The original Social Problem-Solving Inventory (SPSI) was introduced in 1990 based on theoretical problem-solving models developed by Thomas D'Zurilla and associates throughout the two previous decades. The most current version is the Social Problem-Solving Inventory-Revised (SPSI-R), copyrighted in 2000, and it is this version that will be reviewed. The SPSI-R has a long version, consisting of 52 questions, and a short form of only 25. While the original was available only in English, the SPSI-R is offered in both English and Spanish. All revised versions, including the long and short forms, were authored by D'Zurilla, Arthur Nezu, and Albert Mayeu-Olivares, and are currently published by Multi-Health Systems, Inc. The test is sold in kits, priced at $86 for a complete kit including the technical manual, 25 long version QuikScore™ forms, and 25 short version QuikScore™ forms. The Long Version kit may be purchased for $61 and the Short Version kit for $59, with both kits containing the technical manual and 25 of the appropriate scoring forms.
[...] Internal consistency data were collected only on the four normative samples (not including “distressed” populations), and for all five scales of social problem- solving ability, by re-scoring protocols from some of the earlier samples using only those items that had carried over into the revised version and then doing the factor and correlational analyses again (D'Zurilla, Nezu, & Mayeu-Olivares, 2002). The alpha coefficients ranged from .60-.95 with 26 of the 36 internal consistency estimates in the .80+ range. high coefficients may be explained by the repetition of the same items stated in a different way, which is an inherent characteristic of self-report formats (Lindsey, 2004).” Test-retest reliability estimates were reported as adequate to high (.68 to .91), for both a subsample of 138 of the young adult group (3-week period), and for an additional sample of 221 nursing students (6-week period). [...]
[...] (1990). Development and preliminary evaluation of the Social Problem-Solving Inventory [Electronic version]. Psychological Assessment: a Journal of Consulting and Clinical Psychology, 156-163. Retrieved on June from EBSCOHost website. D'Zurilla, T., Nezu, A., & Mayeu-Olivares, A. (2002). Manual for the Social Problem-Solving Inventory-Revised. Canada: MHS, [...]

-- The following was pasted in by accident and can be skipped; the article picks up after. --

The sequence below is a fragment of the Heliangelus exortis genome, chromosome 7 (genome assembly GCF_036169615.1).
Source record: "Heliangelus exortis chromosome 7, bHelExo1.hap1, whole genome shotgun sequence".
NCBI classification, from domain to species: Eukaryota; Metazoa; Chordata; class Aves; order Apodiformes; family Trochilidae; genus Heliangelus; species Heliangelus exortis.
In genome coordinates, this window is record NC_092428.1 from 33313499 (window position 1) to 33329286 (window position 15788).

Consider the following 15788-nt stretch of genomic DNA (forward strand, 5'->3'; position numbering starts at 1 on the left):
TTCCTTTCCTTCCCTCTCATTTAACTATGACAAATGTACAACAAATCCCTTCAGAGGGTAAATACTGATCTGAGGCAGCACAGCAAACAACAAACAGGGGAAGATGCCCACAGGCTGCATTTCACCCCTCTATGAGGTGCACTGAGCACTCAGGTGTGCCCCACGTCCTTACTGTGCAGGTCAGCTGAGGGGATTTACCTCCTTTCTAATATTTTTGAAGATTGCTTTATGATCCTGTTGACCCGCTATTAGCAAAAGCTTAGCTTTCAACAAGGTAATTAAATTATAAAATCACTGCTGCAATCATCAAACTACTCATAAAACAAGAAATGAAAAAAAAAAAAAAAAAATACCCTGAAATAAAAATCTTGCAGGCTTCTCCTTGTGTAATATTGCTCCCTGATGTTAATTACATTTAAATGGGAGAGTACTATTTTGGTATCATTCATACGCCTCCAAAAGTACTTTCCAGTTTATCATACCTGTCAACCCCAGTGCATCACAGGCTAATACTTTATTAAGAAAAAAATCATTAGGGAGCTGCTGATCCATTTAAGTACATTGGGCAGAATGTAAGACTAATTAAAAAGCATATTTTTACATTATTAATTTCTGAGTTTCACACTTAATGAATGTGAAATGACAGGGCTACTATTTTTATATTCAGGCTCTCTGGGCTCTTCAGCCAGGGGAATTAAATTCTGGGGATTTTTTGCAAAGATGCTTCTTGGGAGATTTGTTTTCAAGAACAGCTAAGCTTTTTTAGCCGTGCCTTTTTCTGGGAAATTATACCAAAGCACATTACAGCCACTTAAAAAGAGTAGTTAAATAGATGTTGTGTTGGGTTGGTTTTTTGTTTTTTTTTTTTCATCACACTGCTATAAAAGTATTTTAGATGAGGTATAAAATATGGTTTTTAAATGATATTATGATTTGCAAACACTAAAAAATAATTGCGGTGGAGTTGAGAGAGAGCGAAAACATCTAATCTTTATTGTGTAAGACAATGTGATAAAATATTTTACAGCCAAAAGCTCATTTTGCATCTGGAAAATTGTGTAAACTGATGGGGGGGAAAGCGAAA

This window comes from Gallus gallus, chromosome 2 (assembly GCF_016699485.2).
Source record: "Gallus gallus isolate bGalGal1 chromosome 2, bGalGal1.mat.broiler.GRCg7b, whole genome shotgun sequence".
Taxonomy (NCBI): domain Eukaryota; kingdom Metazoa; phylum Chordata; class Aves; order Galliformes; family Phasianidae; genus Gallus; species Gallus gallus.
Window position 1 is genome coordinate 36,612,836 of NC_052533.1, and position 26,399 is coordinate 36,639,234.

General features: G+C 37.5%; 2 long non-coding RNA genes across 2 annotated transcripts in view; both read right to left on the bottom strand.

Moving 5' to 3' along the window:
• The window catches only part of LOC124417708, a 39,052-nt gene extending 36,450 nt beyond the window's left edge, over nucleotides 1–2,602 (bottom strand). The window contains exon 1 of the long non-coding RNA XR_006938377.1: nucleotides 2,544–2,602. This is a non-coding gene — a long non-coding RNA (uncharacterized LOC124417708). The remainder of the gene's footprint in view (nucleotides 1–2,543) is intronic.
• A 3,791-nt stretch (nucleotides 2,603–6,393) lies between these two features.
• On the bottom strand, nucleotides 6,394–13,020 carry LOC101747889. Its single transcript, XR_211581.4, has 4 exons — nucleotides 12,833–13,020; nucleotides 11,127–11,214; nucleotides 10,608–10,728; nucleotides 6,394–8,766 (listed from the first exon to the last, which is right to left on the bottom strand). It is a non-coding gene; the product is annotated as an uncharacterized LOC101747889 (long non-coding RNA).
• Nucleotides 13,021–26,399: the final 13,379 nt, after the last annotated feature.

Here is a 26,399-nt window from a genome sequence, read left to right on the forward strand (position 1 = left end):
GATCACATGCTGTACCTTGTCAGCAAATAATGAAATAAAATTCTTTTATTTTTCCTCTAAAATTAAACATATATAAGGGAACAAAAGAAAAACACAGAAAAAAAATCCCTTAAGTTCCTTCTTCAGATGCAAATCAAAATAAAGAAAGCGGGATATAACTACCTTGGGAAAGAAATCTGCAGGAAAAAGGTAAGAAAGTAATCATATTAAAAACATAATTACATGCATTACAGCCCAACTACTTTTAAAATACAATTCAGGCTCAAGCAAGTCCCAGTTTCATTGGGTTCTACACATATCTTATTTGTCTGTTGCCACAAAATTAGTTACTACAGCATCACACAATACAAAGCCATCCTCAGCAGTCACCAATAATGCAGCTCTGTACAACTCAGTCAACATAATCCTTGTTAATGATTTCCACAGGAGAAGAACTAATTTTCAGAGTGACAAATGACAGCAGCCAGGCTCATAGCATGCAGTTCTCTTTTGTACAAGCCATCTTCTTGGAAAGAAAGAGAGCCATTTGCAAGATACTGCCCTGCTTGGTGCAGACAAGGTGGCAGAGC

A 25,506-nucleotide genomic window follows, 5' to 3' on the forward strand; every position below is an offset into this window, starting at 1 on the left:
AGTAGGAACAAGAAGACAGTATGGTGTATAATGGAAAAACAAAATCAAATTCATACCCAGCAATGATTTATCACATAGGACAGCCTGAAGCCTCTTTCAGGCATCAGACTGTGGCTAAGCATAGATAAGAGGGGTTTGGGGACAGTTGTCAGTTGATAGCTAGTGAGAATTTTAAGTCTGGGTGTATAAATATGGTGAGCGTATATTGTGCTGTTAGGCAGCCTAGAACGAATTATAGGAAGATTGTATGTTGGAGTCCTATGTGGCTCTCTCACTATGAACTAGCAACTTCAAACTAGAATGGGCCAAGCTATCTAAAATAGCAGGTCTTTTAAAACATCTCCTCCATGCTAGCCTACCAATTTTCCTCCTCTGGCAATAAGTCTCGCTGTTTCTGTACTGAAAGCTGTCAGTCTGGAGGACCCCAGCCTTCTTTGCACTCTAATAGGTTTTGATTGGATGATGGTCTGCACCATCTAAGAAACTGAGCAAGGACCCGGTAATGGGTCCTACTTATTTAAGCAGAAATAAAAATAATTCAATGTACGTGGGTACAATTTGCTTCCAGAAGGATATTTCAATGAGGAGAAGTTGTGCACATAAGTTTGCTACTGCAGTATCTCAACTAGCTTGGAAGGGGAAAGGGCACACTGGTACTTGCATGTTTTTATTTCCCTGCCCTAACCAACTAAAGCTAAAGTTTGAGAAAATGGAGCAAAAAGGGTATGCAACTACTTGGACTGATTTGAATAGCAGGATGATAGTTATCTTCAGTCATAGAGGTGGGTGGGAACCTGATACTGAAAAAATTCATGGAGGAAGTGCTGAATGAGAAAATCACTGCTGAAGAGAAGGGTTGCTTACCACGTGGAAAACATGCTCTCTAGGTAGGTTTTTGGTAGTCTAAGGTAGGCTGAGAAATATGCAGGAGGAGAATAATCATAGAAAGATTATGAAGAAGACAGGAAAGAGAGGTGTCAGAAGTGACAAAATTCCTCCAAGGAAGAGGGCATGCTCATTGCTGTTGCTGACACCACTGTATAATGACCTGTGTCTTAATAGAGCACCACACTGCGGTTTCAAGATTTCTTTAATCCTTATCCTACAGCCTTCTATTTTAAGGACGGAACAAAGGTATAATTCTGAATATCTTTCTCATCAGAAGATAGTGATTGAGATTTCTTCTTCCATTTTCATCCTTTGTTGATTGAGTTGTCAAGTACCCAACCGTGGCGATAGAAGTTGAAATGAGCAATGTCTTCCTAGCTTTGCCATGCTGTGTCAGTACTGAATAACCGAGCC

[...] Summary Evaluation and Critique Strengths and Weaknesses As a screening device, used in conjunction with other assessments and methods for the purposes of gathering and adding to a body of information about an individual's ability to deal with stressful events or everyday problems in his or her life, the SPSI-R has merit. It is easy to administer, score, and interpret, and provides a clear picture of an individual's general social problem-solving style and his or her problem orientation, and there is where its primary strengths lie. [...]
[...] The issue of bias aside, the most significant weakness of the test is that it does not objectively measure an individual's social problem-solving skills, but rather measures how individuals view problems and themselves as problem solvers. Despite multiple studies and recent research into problem solving, there is still little information about whether self-appraisal of problem-solving skills reflects actual problem-solving skill or some other underlying construct, and if it does reflect problem-solving skills, whether or not such self-appraisal is accurate. However, it does appear that an individual's view of his or her problem-solving abilities is an important dimension of problem solving, and in this way, the SPSI-R retains much of merit and utility. [...]
[...] Higher scores in two of the scales are considered indicative of constructive or adaptive problem- solving behaviors; positive problem orientation measures a constructive problem solving cognitive set, and the rational problem solving scale assesses the rational or deliberate application of effective problem solving techniques. Conversely, higher scores in the other three scales indicate maladaptive or dysfunctional problem-solving abilities. The negative problem orientation scale taps into an inhibitive or dysfunctional cognitive set, the impulsive/careless style scale evaluates a problem- solving pattern identified by attempts to use narrow, impulsive, hurried, or incomplete problem-solving strategies, and the avoidance style scale assesses another dysfunctional pattern, characterized by passivity, dependency, and procrastination. [...]
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